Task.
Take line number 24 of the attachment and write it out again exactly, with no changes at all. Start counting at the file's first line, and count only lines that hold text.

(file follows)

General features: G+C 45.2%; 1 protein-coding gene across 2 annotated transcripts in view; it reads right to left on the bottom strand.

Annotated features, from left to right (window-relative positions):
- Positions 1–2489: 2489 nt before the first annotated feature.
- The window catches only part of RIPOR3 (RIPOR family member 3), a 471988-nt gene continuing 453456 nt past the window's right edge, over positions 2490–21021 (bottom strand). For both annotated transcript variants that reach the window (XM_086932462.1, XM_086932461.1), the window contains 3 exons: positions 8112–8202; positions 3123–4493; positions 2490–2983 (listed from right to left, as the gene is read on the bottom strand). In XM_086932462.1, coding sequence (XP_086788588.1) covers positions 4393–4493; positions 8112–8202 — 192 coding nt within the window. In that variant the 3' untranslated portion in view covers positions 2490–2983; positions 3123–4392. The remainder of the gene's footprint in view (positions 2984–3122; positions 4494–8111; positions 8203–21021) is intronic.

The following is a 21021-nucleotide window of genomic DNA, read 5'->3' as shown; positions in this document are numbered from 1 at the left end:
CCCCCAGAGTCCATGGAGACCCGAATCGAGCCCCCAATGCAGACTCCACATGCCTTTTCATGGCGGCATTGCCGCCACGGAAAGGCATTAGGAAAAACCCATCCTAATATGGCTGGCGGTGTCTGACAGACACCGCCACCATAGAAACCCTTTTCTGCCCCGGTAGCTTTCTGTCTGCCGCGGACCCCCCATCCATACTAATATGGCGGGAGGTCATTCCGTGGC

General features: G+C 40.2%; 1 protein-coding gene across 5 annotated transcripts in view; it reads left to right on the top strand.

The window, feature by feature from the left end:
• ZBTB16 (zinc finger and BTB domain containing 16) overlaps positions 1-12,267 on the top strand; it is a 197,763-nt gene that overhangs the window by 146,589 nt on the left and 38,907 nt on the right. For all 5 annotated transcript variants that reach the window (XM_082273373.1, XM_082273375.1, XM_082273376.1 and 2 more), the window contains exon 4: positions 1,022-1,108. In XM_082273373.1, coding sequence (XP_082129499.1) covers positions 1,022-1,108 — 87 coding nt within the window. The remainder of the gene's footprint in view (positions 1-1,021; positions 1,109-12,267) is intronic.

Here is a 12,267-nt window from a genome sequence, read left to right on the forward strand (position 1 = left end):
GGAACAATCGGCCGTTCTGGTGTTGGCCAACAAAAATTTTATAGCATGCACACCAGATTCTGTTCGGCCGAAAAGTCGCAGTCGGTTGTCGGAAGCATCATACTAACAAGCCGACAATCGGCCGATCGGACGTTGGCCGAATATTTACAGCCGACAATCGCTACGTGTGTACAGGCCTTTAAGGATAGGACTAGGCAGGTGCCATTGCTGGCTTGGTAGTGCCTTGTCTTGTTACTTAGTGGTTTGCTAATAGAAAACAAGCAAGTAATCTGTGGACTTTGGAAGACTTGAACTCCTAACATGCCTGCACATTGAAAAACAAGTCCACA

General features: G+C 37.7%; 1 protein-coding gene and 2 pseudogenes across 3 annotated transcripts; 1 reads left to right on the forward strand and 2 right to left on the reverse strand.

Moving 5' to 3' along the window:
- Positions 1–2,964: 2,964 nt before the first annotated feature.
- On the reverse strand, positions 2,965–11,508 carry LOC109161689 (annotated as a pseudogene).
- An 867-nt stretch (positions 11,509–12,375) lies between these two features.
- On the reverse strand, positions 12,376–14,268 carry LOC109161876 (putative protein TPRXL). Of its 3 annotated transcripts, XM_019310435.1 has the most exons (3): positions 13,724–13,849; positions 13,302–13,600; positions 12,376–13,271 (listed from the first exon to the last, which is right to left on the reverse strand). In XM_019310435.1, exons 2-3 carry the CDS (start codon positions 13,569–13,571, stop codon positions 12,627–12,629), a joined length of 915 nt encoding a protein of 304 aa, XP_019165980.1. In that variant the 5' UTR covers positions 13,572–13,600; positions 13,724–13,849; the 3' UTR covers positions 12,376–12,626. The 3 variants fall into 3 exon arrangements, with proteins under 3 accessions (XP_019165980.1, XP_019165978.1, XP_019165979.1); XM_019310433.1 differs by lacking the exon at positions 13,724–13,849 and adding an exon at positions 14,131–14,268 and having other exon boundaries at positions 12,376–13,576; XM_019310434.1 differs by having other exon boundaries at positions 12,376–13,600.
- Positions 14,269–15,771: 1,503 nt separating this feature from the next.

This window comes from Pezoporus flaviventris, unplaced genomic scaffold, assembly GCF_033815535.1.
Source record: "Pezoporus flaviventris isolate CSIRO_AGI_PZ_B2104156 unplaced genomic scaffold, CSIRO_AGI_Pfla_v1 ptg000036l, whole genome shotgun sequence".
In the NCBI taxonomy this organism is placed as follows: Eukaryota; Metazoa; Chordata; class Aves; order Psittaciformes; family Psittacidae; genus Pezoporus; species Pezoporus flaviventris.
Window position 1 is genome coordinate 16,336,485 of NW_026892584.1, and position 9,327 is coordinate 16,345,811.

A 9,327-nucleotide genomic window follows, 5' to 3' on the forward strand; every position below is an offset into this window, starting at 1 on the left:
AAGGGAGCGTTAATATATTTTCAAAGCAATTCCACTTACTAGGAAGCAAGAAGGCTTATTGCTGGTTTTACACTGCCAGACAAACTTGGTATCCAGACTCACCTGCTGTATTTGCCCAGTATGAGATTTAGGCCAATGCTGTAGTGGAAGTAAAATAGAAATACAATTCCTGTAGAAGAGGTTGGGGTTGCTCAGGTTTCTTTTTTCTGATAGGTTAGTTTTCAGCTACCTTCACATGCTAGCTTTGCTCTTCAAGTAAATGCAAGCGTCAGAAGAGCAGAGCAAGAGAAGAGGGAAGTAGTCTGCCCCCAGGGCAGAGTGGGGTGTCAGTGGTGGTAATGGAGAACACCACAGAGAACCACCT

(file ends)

AAGGGAGCGTTAATATATTTTCAAAGCAATTCCACTTACTAGGAAGCAAGAAGGCTTATTGCTGGTTTTACACTGCCAGACAAACTTGGTATCCAGACTCACCTGCTGTATTTGCCCAGTATGAGATTTAGGCCAATGCTGTAGTGGAAGTAAAATAGAAATACAATTCCTGTAGAAGAGGTTGGGGTTGCTCAGGTTTCTTTTTTCTGATAGGTTAGTTTTCAGCTACCTTCACATGCTAGCTTTGCTCTTCAAGTAAATGCAAGCGTCAGAAGAGCAGAGCAAGAGAAGAGGGAAGTAGTCTGCCCCCAGGGCAGAGTGGGGTGTCAGTGGTGGTAATGGAGAACACCACAGAGAACCACCT